Another 0-day security bug in Chrome has been found being used “in the wild”. Once again, it was built on the bug class of integer overflow. This is not the first integer overflow used in an 0-day against Chrome, even within this year.

When a security bug is used in the wild, it means that it is being used to attack users of that software and that the vendor found out about it. These attacks are going on all the time, with no real way to actually know what bugs exist and are being used like that until you find one being used. The ones that go undetected can remain in active use indefinitely, until the software vendor makes systemic changes to make those types of bugs go away.

Software vendors never talk about how a 0-day security bug is being used, so news media doesn’t have much to go on and could only really speculate. However these bugs are worth millions of dollars. They can be used for things that hurt people and society, like espionage and intelligence, war, assassination, theft and ransomware, oppression, surveillance, and supporting human rights abuses. And when a piece of software becomes ubiquitous, the reach of attacks in that software grow, as should the responsibility to stop them from happening.

Integer overflow in C++

Chrome is written in C and C++ (with a tiny touch of Rust now), and thus is highly vulnerable to the classes of security bugs that affect these languages. Integers in C and C++ follow some very problematic rules that cause these types of bugs:

  • They will implicitly convert to smaller types, truncating values and changing the valid range.
  • They will implicitly change sign, changing the meaning of their value and their valid range.
  • Unsigned integers will implicitly wrap around on overflow.
  • Signed integers will cause Undefined Behaviour (essentially, mis-compilation) on overflow.
  • Additionally, converting from floating point values to integers can also cause Undefined Behaviour.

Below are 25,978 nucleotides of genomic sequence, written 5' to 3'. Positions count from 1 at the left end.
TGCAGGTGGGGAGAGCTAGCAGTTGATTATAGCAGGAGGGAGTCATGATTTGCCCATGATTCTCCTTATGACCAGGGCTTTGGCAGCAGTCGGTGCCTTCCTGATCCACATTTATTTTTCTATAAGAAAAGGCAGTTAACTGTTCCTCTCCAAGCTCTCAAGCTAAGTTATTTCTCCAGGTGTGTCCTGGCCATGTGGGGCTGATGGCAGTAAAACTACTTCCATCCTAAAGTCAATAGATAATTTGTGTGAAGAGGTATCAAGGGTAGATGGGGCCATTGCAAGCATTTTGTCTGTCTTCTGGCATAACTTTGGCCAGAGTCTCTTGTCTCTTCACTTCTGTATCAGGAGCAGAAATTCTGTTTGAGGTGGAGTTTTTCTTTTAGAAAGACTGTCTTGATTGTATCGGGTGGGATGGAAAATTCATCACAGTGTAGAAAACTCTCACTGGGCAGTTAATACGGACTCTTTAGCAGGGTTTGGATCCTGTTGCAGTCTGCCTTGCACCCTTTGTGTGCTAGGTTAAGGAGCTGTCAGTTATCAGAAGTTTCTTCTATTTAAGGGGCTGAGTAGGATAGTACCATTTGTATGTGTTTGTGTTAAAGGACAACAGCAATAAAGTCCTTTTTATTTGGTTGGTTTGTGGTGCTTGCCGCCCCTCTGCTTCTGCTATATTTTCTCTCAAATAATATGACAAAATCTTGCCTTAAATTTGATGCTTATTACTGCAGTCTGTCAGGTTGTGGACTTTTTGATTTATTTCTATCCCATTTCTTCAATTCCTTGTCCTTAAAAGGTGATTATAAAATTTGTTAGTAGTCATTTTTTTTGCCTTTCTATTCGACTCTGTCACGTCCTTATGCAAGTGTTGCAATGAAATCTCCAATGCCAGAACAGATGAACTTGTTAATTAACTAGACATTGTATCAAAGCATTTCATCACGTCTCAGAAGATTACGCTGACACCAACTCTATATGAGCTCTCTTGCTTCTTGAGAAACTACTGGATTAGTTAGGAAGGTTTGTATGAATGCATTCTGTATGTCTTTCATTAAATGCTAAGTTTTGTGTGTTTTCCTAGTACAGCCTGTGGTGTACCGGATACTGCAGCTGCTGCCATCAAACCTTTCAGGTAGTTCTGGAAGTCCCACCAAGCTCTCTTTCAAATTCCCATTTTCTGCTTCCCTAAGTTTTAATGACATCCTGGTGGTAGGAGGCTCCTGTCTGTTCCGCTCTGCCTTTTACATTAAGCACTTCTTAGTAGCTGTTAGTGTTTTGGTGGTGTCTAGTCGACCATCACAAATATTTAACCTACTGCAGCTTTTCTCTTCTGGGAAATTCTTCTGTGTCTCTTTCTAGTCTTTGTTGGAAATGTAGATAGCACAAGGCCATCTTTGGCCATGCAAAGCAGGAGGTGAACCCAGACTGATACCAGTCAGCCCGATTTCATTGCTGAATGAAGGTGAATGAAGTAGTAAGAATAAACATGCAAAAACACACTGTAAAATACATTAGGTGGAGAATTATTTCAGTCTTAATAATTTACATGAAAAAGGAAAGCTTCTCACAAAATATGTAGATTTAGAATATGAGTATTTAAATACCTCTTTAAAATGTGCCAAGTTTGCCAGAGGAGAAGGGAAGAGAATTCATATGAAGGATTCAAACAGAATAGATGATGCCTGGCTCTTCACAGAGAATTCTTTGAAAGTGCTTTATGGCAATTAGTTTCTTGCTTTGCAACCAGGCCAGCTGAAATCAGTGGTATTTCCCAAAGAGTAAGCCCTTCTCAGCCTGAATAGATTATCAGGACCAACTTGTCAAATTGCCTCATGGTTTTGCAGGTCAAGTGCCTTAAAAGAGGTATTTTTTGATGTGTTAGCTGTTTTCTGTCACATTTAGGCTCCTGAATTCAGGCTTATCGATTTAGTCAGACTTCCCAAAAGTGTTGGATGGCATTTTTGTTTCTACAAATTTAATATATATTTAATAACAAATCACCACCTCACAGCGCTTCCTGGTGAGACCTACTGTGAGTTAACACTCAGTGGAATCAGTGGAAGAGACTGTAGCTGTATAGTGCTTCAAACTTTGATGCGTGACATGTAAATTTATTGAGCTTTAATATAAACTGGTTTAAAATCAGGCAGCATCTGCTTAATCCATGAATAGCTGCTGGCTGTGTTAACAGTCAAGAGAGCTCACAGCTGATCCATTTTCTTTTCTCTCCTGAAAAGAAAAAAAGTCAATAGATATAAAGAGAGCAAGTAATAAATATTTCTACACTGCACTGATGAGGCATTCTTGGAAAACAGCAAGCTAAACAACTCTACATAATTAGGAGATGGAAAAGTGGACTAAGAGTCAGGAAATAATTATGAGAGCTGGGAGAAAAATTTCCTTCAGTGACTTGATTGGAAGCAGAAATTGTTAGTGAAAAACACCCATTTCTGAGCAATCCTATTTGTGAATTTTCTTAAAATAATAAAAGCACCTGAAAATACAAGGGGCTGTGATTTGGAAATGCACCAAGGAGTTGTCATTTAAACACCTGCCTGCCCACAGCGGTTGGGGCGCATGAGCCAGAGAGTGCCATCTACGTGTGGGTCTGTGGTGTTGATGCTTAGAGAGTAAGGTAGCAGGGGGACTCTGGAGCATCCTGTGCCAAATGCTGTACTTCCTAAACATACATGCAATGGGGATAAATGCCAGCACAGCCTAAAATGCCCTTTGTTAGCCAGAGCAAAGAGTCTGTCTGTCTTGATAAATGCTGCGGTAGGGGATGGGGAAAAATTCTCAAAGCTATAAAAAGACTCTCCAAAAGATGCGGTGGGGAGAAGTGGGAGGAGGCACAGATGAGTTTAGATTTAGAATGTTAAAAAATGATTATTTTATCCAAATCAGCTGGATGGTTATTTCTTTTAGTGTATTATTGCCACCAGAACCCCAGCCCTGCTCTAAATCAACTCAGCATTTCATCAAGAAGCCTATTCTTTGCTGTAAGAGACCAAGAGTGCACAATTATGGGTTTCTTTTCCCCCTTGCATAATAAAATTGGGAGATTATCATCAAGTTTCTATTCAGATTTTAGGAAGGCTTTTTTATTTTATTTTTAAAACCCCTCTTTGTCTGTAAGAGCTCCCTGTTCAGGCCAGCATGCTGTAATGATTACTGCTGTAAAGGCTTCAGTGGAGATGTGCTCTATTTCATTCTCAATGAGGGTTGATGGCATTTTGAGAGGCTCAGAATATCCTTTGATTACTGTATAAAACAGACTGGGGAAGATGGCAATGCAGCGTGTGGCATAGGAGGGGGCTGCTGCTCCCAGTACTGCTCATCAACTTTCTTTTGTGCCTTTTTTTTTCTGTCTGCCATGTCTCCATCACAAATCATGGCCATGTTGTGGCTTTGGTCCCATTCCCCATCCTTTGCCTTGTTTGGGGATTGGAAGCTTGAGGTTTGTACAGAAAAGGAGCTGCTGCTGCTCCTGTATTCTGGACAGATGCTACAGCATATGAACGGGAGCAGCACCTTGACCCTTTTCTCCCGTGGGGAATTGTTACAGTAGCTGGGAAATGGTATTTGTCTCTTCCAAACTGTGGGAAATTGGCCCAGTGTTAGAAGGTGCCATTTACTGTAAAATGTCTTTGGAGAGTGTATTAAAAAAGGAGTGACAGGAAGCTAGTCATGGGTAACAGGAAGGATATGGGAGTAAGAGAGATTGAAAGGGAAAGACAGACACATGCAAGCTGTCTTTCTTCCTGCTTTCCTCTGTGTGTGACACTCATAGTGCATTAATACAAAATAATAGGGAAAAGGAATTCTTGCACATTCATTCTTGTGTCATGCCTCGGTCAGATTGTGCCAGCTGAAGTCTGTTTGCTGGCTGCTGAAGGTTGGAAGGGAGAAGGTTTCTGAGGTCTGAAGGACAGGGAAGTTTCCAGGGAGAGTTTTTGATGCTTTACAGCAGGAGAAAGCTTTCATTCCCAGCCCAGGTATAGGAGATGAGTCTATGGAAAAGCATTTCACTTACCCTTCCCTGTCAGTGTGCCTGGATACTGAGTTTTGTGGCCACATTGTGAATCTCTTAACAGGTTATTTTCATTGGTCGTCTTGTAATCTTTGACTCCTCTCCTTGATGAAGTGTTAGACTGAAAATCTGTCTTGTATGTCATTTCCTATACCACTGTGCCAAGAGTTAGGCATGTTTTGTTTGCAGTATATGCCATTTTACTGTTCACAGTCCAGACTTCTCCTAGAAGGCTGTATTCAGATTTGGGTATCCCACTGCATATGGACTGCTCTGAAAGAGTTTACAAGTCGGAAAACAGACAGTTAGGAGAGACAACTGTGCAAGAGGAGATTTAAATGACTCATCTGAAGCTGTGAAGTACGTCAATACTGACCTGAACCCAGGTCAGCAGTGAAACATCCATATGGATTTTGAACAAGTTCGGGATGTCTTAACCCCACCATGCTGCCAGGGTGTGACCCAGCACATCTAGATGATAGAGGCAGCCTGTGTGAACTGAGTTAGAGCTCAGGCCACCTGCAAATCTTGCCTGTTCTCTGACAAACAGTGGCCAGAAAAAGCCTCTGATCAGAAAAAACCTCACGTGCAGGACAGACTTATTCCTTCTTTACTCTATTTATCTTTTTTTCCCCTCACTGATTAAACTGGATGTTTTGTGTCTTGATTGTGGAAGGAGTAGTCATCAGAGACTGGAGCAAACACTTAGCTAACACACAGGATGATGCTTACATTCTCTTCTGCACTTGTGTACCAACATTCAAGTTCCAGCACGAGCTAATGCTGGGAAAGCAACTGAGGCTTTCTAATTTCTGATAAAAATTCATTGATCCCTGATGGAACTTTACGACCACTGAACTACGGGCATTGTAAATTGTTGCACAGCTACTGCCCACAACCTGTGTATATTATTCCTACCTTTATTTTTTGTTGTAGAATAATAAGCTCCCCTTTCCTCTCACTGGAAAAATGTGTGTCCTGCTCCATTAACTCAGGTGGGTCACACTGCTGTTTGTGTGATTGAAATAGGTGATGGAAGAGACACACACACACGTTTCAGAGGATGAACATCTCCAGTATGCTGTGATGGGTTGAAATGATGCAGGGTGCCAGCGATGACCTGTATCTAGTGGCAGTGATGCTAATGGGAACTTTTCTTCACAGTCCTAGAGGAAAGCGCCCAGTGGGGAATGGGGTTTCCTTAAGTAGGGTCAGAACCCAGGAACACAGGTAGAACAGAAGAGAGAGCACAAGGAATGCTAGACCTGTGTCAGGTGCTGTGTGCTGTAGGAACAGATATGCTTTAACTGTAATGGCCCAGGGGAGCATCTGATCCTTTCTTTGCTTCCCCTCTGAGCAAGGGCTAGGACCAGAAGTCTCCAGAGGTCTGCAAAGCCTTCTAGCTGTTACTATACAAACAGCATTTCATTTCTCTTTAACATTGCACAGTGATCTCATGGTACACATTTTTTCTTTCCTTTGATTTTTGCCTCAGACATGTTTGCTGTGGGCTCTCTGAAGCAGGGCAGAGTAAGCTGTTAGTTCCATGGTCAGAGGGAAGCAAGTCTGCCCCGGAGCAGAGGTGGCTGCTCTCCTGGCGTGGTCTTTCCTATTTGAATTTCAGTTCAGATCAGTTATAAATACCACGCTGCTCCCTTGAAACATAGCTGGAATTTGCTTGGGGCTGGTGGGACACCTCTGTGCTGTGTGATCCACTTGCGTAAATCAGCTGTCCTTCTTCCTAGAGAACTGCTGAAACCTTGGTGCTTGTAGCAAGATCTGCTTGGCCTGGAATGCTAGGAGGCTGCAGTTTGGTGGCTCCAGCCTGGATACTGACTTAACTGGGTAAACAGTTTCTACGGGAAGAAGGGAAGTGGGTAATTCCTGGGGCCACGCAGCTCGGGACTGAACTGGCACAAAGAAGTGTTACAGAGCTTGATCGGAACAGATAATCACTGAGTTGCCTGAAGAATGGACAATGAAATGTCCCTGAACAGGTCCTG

Integer overflow is a common 0-day target in C and C++ codebases. Developers don’t write software expecting integers to overflow. So when they do, the program gets into an unexpected state, and can become a useful weird machine for an attacker.

Every major C or C++ codebase that is ubiquitous across user devices, and interacts with remote data like images or websites will be similarly valuable to attackers, and vulnerable to the same classes of bugs. And we see active 0-day bugs being reported in such software products regularly (for example, iOS and Android, Safari and Firefox ).

The safety of C++ is a hot topic right now, with CISA calling out languages that lack the ability to prevent these types of security bugs, specifically C and C++, and advocating for the use of memory-safe languages.

This has led to a bit of a reckoning in the C++ language design community. The CppNow 2023 conference had multiple talks on C++ Successor Languages, which positions moving off C++ as the strategy to stop putting customers and users into harm’s way.

There’s also been many talks on making C++ itself safer at CppNow, CppCon, and elsewhere. For example:

Most recently, Dr. Stroustrup gave the Delivering Safe C++ talk at CppCon 2023.

The first challenge for the C++ language design community has seemed to be the task of figuring out what “safety” means. The vast majority of software exploits are written against memory safety bugs, and CISA has been clear that memory safety is the issue they are concerned with. I think the C++ community is slowly coming to focus on this as well, though its leaders do still want to consider a broader scope of safety for better or for worse.

In “Delivering Safe C++”, Dr. Stroustrup talks about profiles to address some forms of safety, and one of those is arithmetic. This to the class of bugs with integer and floating point types, like integer overflow, for which C++ currently lacks the guardrails to protect developers and their customers alike.

Integer overflow elsewhere